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Virtual Production of the Mandalorian

So a major proportion of the Mandalorian was shot on a virtual set. Whats different is the technological leap forward thats come from throwing together a stage surrounded by high resolution screens, a game engine and motion sensing attached to the movie camera.

Whats been achieved is essentially the holodeck. The secret sauce is the Unreal game engine. Virtually any place indoor or outdoor can be displayed. At any time of the day. That scene can also be dynamically adjusted or changed to suit whatever’s required.

The displayed background reacts to camera movement in real time based on the position sensing rig connected to it. This simulates the relative view as if the camera were actually on site.

This is being called “real pixels”. The actors can see and react to the final set rather than having to imagine it as they would with a green screen set.

Perhaps Terence Stamp could be persuaded to do a block buster now that actors’ don’t need to work with tennis balls on sticks.

Theres less work in getting the final takes because most all of it is shot in camera. The LCD screens are bright enough to light the set and the details reflect realistically. Something that needs heavy post production with green screens.

Whats more remarkable is that the screen resolution is enough to register bokeh and depth of field. Although at times, the technology wasn’t trusted enough to deliver true fidelity and they leaned on shallow depth of field to mask any perceived imperfections.

In essence, within the size of the set. Any scene can be shot in a controlled environment that can be reproduced. Crews no longer have to wait for golden hour. Golden hour is now twenty four by seven.

Back projected scenes are perfectly reproducible. The same on the first take and the last.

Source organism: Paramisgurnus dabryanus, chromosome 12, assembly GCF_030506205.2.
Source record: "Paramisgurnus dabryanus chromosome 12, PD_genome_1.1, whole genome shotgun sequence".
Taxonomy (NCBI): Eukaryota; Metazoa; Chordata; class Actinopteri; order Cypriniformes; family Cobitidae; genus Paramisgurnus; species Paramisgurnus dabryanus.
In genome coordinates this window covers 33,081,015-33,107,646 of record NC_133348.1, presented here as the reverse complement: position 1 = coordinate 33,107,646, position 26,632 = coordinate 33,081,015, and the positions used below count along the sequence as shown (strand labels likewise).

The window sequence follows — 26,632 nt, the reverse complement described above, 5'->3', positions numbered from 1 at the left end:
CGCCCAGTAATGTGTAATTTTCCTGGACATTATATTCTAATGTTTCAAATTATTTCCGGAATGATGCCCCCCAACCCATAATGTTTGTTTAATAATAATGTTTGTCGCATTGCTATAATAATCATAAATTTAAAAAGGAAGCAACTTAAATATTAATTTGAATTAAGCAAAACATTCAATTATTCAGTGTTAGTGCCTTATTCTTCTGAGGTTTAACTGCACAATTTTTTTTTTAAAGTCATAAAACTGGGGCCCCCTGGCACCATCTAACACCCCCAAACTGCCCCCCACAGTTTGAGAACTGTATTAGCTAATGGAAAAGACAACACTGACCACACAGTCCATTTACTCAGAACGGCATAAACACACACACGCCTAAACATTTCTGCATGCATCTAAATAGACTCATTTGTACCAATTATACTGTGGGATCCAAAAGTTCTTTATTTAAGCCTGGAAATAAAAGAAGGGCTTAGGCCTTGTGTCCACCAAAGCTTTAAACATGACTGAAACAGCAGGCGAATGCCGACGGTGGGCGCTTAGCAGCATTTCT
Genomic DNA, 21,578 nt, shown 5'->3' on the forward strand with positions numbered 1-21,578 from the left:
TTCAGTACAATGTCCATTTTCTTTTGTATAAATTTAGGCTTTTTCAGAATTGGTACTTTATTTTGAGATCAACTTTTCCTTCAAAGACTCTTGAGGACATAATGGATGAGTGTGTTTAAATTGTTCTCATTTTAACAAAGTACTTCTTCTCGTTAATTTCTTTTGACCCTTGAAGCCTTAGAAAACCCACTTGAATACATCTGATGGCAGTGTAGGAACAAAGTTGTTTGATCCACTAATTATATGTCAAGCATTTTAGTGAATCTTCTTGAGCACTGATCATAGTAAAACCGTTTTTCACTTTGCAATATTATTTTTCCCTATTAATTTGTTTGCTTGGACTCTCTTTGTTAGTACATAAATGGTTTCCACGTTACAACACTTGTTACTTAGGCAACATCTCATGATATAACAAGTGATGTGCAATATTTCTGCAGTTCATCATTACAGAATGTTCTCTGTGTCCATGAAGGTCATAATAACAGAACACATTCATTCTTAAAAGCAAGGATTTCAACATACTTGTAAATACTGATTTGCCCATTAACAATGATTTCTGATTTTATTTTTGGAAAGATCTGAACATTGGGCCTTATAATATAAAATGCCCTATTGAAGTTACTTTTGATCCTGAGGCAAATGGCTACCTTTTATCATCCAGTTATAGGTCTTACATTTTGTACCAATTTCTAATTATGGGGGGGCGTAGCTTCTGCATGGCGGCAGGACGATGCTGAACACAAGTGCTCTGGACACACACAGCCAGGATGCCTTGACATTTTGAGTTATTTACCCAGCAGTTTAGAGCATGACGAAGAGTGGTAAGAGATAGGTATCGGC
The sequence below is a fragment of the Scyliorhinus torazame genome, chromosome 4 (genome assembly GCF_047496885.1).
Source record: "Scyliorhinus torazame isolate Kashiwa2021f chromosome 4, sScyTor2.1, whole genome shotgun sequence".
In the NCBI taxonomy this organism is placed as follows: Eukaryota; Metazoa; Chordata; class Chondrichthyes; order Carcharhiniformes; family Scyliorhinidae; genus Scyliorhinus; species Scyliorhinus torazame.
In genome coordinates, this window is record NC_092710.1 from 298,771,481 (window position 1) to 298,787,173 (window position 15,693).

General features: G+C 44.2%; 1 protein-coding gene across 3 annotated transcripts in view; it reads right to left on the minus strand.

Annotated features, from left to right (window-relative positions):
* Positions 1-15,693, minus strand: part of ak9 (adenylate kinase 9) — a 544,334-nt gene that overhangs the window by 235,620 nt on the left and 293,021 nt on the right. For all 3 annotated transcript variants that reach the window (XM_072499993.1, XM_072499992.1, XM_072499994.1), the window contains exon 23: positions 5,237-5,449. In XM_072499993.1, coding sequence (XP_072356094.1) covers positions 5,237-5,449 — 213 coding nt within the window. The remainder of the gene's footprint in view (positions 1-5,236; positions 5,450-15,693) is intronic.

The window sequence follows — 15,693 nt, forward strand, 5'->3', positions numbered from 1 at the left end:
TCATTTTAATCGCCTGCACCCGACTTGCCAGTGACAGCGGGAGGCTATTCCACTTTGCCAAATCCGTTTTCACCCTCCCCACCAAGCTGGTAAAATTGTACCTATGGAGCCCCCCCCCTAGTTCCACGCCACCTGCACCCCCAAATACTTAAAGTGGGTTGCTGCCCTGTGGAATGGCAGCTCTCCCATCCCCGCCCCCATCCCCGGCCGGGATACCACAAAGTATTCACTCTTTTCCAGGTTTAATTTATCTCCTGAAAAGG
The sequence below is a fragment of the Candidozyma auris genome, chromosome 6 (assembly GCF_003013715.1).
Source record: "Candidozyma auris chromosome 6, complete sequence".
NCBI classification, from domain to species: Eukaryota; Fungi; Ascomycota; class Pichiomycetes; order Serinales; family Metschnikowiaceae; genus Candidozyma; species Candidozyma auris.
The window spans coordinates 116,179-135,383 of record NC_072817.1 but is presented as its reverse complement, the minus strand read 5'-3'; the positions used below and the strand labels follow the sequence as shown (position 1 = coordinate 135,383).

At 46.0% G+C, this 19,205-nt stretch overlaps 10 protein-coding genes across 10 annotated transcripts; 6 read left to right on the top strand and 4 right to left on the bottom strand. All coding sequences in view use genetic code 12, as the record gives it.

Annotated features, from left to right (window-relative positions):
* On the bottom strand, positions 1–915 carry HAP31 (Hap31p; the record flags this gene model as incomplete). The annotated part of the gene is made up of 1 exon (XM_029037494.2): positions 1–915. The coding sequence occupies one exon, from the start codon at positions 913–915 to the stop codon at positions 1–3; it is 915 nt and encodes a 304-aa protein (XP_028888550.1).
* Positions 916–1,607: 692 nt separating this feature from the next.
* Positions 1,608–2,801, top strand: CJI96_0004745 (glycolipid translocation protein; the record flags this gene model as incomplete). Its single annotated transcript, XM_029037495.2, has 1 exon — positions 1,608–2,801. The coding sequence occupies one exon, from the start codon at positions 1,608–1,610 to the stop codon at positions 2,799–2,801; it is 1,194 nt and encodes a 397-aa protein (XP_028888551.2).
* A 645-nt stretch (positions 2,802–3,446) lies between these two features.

The trade off for this flexibility is that the scene designs need to be close to final. In order that they can be projected and shot with.

Production technology has slowly been building to this. Gravity used an early small scale version of this idea. Mainly focused on getting the required footage of actors responding to scenes.

This was dubbed the “light box”. A large enough LCD screen filled box that encompassed an actor and camera crew. Strong enough to light the scene and to simulate what was happening for the actors to respond to.

Gravity was heavily computer generated and composited to achieve the deep space visuals that Alfonso Cuaron wanted. It was so good it took the Oscar for best visual FX.

Large scale projection has been used in many movies to give scenes that extra visual impact. With new projectors they’re reaching a scale where they can fill huge sound stages.

In Oblivion, the Sky Tower is a floating base situated above the clouds.

Andrea Riseborough’s Victoria and Tom Cruise’s Jack have many discussions at all times of day on this base. Whats striking is the views from the floor to ceiling windows.

These wrap around views were achieved by projecting pre-shot visuals from a Hawaiian mountain top. This could have easily been achieved with green or blue screen but the colour spill would have required huge amounts of work to remove.

Similarly the recent Star Wars films made use of the same technique for the Millennium Falcon cockpit scenes. The Falcon cockpit set had a wrap around projected screen. This lit the set and allowed the actors to see what was actually happening.

Even Parasite, a modern day drama set in South Korean society has significant amounts of VFX.

Bong Joon Ho leans heavily on VFX to create the visual language in many of his movies. Where Snow Piercer relies on the back to front of a train to signify social status, in Parasite he uses height. Both in terms of camera movement and character perspective / points of view.

I was amazed to learn that both houses don’t actually exist. They’re sets designed to facilitate the visual metaphors the director wanted.

Parasite could be filmed without the effects and be just as affecting. Which is a tribute to the script.

The effects are over all more subtle. But effective nonetheless. Allowing the director more scope to express himself.

Even for John Wick which bills itself on Keanu Reeve’s extraordinary stunt work and physicality. Parabellum makes use of VFX to give us extraordinary action scenes.

Arguably theres more VFX in Parabellum than in the Matrix. But I can’t argue that it doesn’t have a place in making a great movie.

We get to have outlandish knife fight scenes where no one actually gets stabbed.

Visual effects are at this point an indispensable tool. It lets film makers achieve shots that otherwise wouldn’t be available. I don’t think we’d see anything as epic as Avengers Endgame if we didn’t.

Whats new is that visual effects are now reaching a point where it can be shot in camera. There’ll be much less need for “We’ll fix it in post”.